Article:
member avatar

Very nicely done. I'm sure they told you that there's no such thing as being too secure and you did a great job with the choker/ belly wrap/ gut wrap / whatever term they taught you lol. Having those on there keeps the bundle nice and snug which relieves some of the fear of pieces sliding or walking out. Your front bulkhead is ideal and the other two are good although I think you'll find with experience that they really aren't needed. The key though is that you do what you're comfortable with because that's all that matters but we also have to juggle time. You did an excellent job and it looks very professional, keep up the good work. If the customer allows chains, they work better as chokers than straps will in many cases and won't loosen up.

Bulkhead:

A strong wall-like structure placed at the front of a flatbed trailer (or on the rear of the tractor) used to protect the driver against shifting cargo during a front-end collision. May also refer to any separator within a dry or liquid trailer (also called a baffle for liquid trailers) used to partition the load.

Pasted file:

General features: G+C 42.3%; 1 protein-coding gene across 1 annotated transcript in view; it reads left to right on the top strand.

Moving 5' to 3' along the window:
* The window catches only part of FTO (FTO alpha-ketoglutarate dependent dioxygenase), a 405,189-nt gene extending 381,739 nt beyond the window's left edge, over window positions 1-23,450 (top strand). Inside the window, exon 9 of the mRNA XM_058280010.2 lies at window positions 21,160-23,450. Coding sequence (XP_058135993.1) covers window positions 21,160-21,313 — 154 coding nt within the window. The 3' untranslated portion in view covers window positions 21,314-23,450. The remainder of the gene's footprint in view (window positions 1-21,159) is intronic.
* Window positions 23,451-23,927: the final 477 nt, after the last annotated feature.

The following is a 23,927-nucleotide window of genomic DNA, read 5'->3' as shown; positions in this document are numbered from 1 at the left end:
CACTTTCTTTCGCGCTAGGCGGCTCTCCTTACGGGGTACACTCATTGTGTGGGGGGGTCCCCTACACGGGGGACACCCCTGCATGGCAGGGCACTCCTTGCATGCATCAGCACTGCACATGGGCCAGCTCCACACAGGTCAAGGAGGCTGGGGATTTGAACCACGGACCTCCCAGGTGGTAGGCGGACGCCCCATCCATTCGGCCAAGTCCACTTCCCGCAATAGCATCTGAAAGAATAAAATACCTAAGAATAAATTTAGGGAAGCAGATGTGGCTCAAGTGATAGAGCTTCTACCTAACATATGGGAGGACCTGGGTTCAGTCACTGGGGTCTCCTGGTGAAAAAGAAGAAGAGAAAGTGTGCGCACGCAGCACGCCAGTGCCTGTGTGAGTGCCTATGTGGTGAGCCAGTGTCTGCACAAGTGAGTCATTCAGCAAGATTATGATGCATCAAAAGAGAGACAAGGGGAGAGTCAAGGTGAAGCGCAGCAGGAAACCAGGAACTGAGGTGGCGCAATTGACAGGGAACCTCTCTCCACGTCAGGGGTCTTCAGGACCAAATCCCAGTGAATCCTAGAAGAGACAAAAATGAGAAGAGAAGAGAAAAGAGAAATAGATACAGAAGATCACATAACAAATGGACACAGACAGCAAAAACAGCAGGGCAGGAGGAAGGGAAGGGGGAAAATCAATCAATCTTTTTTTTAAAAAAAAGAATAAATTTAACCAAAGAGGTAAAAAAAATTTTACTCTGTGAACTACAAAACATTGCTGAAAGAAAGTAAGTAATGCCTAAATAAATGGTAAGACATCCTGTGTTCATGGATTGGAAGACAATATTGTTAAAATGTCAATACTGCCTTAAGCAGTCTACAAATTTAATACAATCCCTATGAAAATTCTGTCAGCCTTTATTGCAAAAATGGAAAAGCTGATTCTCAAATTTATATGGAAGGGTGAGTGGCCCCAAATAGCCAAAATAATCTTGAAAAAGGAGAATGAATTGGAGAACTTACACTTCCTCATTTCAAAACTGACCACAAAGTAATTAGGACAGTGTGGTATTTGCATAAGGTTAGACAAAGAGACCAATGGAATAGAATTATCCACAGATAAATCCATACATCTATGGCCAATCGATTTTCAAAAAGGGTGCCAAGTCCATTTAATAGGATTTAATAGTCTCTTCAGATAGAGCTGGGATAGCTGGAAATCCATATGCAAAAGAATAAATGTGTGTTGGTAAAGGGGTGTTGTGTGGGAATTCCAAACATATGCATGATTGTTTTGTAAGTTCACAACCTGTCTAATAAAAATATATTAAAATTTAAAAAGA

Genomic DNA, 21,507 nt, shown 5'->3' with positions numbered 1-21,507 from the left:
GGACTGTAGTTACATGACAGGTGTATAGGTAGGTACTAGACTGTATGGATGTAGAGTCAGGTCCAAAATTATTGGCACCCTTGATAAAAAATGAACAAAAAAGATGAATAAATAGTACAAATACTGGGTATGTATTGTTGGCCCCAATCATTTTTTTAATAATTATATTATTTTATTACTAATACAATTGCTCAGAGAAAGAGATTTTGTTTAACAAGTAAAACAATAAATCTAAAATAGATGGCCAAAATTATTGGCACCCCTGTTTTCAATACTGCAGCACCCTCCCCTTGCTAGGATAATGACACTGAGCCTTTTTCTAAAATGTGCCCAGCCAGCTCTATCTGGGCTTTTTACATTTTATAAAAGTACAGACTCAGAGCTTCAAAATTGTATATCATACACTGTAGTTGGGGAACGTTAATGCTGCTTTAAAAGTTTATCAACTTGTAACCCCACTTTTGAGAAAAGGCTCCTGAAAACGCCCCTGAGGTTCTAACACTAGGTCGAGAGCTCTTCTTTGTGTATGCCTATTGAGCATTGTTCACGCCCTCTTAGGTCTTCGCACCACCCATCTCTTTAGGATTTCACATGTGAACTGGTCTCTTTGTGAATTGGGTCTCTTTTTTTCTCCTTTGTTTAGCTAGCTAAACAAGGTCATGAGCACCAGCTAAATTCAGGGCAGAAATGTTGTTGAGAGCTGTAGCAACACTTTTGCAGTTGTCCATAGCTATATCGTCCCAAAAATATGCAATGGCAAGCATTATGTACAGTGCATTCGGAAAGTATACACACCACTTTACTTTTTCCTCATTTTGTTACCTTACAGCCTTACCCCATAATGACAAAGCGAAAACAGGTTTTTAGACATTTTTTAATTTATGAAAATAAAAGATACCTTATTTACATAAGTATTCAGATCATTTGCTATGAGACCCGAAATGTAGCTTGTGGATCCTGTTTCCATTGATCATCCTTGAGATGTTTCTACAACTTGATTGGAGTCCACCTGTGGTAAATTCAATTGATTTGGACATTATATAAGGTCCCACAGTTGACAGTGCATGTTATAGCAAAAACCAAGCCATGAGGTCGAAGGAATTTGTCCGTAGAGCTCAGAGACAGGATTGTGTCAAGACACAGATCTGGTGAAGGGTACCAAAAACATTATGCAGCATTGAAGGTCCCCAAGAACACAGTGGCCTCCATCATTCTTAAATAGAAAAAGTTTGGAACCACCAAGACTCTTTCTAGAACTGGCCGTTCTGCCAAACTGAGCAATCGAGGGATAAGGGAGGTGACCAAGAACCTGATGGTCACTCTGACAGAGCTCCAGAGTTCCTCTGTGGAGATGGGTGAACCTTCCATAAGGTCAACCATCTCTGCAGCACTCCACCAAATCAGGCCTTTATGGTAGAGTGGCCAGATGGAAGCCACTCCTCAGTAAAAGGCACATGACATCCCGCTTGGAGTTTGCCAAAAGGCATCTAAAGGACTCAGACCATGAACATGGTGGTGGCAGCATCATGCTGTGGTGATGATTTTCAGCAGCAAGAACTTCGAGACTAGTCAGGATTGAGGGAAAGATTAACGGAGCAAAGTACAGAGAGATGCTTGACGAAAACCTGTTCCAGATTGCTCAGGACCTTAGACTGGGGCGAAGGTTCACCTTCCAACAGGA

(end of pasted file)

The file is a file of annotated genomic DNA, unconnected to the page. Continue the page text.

HOS:

Hours Of Service

HOS refers to the logbook hours of service regulations.

OOS:

When a violation by either a driver or company is confirmed, an out-of-service order removes either the driver or the vehicle from the roadway until the violation is corrected.

Robert J.'s Comment
member avatar

Properly securing loads like that looks like it would be a lot of fun. I'm just an outside observer as I'm not yet a trucker, so I may be wrong, but flatbedding seems to be more challenging (and fun) than driving a dry van.

It looks like you're getting a nice workout as well. Good luck with your career.

Dry Van:

A trailer or truck that that requires no special attention, such as refrigeration, that hauls regular palletted, boxed, or floor-loaded freight. The most common type of trailer in trucking.
Tracy H.'s Comment
member avatar

Matt

That is the nice thing at Roehl - if you try it & do not like it - just go back to Van......

I see now. The stacks of dunnage chained down in between. I've never noticed anything like that before. I haul dry van. Also for Roehl. In my previous career as an Ironworker I unloaded many trailers of structural steel, rebar, precast, etc. I might try flatbed with Roehl someday.

Dry Van: